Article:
by George Jared
More than 18 years after 22-year-old Rebekah Christian Gould was murdered in a home near Guion, a man will be imprisoned for at least 30 years in connection with her grizzly death. William Alma Miller, 46, clad in an inmate jumpsuit on Tuesday (Oct. 18) admitted that he struck Gould in the head twice with a piano leg and then strangled the woman to death with a necktie inside the home of his first cousin, Casey McCullough, on or about Sept. 20, 2004.
Her partially clothed body was found one week later down an embankment off Arkansas 9, a rural thoroughfare that connects her hometown of Mountain View to the nearby Melbourne. He discarded a suitcase with bloody sheets and bedding along the highway.
Miller was sentenced to 40 years with early release possible after 30 years. Family and friends sobbed as the plea deal was agreed to in court by Circuit Court Judge Tim Weaver.
When given the chance to apologize, Miller agreed. Weaver ordered him to face Gould’s family. The handcuffed man, clad in orange jail garb, turned and spoke.
“I’m sorry for what I’ve done. I need to go to prison for the rest of my life. I wish I could go back in time and change what I’ve done, but I can’t,” he said.
Dr. Larry Gould delivered a powerful victim impact statement. In measured tones he described the loss of his daughter and how it impacted his entire family.
“18 years ago, my life changed forever. My precious daughter … was taken from us.”
At one point Miller could be seen sobbing, wiping tears from his eyes.
“A hell found me … a hell you created,” he said. “A hell you must pay for. My daughter was dumped like a piece of trash to be devoured by animals and maggots.”
Before Weaver imposed the sentence, he had choice words for Miller.
“You may be the most remorseless and cold … I don’t understand what happened. I hope you do your 40 years,” he said.
After the proceeding, Miller agreed to meet with Dr. Gould. He told the father that he didn’t choke his victim and he tried to apply CPR after hitting her twice. Dr. Gould said he didn’t know what to think of the major changes from his original confession.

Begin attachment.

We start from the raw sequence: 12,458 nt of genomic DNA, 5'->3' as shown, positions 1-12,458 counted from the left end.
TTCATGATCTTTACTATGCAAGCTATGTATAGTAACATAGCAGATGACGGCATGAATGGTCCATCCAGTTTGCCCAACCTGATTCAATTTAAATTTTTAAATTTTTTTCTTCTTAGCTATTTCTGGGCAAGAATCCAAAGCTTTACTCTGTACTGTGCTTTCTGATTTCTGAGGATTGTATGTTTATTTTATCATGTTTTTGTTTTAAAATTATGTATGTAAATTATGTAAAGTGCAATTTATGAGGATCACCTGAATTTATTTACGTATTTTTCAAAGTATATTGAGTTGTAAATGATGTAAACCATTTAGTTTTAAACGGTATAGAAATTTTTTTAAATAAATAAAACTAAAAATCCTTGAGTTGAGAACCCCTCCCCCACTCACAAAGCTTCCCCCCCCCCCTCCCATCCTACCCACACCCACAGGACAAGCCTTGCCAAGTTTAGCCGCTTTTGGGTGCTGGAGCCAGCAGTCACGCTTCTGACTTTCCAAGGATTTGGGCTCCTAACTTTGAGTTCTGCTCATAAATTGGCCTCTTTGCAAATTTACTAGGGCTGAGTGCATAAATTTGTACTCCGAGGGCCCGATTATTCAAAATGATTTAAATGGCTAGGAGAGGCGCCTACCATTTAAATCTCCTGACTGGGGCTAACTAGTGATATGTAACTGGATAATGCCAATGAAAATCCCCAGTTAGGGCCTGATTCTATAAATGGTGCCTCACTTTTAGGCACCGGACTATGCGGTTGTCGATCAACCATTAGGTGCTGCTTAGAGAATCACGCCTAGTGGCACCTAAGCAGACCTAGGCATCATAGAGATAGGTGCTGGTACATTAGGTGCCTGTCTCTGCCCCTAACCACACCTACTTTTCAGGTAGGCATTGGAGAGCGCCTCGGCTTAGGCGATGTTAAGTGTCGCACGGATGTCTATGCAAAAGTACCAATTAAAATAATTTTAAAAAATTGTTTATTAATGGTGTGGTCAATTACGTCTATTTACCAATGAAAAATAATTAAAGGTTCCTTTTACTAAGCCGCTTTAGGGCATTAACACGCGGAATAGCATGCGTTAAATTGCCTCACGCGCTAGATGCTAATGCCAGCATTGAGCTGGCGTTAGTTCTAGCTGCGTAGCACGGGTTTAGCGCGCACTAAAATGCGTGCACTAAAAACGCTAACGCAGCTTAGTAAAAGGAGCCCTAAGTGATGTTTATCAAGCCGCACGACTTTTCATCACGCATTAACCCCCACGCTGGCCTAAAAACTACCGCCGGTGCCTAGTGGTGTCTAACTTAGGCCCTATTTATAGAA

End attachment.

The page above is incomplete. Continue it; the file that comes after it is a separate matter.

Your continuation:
Miller’s arrest was fueled by a confession he gave on Nov. 7, 2020, in Cottage Grove Oregon. He said he hid his truck behind McCullough’s house and then knocked on the door. McCullough, a former love interest of Gould’s was reportedly at work the morning of the murder. She had stayed the previous weekend with him.
The killer entered the home under the ruse that he needed to use the phone due to car trouble. Gould was packing her personal belongings for a return trip to her home in Northwest Arkansas later that day.
He pretended use the landline phone and he said a psychotic urge to kill her overwhelmed him. As he paced back and forth, a loose piano leg fell to the floor from a piano and he grabbed it. He went to the room where he said she was lying in bed and he killed her.
Miller wrapped her body in a sheet and tried to clean the scene. He then transported her body to his truck and then drove to the dumpsite. During his confession, Miller said he used large amounts of bleach all over the home and cleaning supplies were found at the scene, according to crime scene photos that were viewed at a pretrial hearing.
McCullough never returned to his home that night. He went out with a group of friends to watch a movie and eat dinner. He opted to stay the night at a friend’s house instead of returning to his own home which was now the scene of a murder. At one point he told two of those friends that Gould was missing, per their original statements to police.